MDA to regulate online news sites with significant reach

From June 1, websites that report Singapore news and have significant reach will require individual licences from Media Development Authority (MDA) to operate.
Under the new licensing framework announced today, online news sites will be individually licensed if they report an average of at least one article per week on Singapore’s news and current affairs over a period of two months, and are visited by at least 50,000 unique IP addresses from Singapore each month over a period of two months. When MDA has assessed that a site has met the criteria to be individually licensed, MDA will issue a formal notification and work with the site to move it to the new licensing framework.
Once an online news site is deemed by MDA to have met the criteria, it will be required to put up a performance bond of $50,000 like all other individually-licensed broadcasters. According to MDA, the new Licence provides greater clarity on prevailing requirements within the Class Licence and Internet Code of Practice. The Licence makes it clear that online news sites are expected to comply within 24 hours to MDA’s directions to remove content that is found to be in breach of content standards like content that is “against public interest, public order, public security, national harmony, public morality”.
Currently, there are 10 news sites that are deemed by MDA to have met the criteria. The 10 sites are:,,,,,,,,,
Currently, all the sites that are affected by this new licensing framework are from SPH, MediaCorp and Yahoo. But nothing is stopping MDA from adding sites like TheOnlineCitizen, Publichouse, Yawning Bread or any blogger with significant reach. 50k unique IP address per month isn’t difficult to reach. I’m worried that this will further restrict the freedom of speech in Singapore.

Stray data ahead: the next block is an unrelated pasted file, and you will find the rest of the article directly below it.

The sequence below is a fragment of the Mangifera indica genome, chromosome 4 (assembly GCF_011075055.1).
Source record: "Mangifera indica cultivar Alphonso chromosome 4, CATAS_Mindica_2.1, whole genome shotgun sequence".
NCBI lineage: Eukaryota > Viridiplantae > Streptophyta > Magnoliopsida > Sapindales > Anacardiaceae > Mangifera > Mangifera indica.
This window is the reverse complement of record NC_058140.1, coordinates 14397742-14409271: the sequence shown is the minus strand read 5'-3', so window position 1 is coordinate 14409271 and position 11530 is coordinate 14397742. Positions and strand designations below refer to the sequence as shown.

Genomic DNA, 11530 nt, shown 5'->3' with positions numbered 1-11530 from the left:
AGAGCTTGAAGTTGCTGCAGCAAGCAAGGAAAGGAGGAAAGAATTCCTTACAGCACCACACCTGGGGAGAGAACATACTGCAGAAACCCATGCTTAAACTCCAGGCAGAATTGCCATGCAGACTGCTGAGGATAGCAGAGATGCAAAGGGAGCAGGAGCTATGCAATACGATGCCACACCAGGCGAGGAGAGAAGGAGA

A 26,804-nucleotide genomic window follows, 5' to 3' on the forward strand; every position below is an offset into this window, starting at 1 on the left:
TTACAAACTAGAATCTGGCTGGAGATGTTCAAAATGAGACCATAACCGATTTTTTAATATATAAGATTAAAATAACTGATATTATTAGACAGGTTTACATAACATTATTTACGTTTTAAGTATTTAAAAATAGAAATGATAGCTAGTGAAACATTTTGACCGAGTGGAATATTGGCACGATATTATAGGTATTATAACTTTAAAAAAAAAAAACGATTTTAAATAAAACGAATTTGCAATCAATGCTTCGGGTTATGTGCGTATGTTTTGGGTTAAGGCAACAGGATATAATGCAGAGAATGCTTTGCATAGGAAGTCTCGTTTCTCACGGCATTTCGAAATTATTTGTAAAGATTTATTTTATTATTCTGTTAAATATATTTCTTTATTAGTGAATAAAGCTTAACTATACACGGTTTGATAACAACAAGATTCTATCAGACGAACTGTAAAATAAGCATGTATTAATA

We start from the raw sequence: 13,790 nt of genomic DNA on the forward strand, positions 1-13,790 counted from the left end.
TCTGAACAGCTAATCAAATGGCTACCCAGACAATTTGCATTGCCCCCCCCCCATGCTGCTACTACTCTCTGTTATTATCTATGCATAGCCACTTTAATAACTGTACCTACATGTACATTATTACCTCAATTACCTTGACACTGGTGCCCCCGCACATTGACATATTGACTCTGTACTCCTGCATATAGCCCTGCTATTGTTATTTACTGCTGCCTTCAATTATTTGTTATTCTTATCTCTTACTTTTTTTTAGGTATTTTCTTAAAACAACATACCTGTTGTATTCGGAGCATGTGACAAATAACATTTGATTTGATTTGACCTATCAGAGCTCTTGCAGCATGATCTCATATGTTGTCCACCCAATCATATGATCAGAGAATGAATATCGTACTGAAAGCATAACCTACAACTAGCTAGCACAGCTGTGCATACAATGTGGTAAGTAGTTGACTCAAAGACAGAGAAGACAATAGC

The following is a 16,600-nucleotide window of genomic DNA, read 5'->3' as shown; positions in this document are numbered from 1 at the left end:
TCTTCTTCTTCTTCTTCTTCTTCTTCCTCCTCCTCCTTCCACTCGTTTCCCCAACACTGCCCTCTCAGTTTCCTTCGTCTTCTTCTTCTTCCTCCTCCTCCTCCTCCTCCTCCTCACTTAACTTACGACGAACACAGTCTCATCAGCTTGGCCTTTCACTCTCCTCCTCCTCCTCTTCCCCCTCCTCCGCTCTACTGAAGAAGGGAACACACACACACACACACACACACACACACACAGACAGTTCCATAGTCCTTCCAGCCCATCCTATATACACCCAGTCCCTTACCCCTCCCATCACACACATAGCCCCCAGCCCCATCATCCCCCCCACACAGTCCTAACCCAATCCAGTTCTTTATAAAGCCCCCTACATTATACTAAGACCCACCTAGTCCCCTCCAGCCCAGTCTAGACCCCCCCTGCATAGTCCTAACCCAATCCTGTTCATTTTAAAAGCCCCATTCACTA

This whole thing seems like a badly written framework that is implemented without consulting the public. And the new licensing framework leave many questions unanswered.
1) What if a site is deemed by MDA to have met the criteria but couldn’t pay the $50,000 bond? Does that mean the site need to be shut down or stop reporting Singapore news?
2) What if a news website refuse to comply? What are the penalties? Will these sites be blocked by local ISP?
3) What about websites/blogs hosted on server outside Singapore? Can MDA regulate these sites?
4) What about Facebook page, YouTube channel and Twitter account with more than 50,000 reach? Will these be regulated?
5) What about foreign news sites like CNN, BBC, Al Jazeera etc etc? I’m pretty sure some of them meets the criteria too. What if they refuse to pay the $50,000 bond?
6) And most importantly, what is MDA’s definition of content that is “against public interest, public order, public security, national harmony, public morality”?
Update: According to Reuters, MDA said that the new regulation did not apply to blogs, though adding: “If they take on the nature of news sites, we will take a closer look and evaluate them accordingly”.


  1. 9 of the 10 sites listed by MDA to have met their criteria for licensing are also the contributors for our incredible ranking in the Press Freedom Index.

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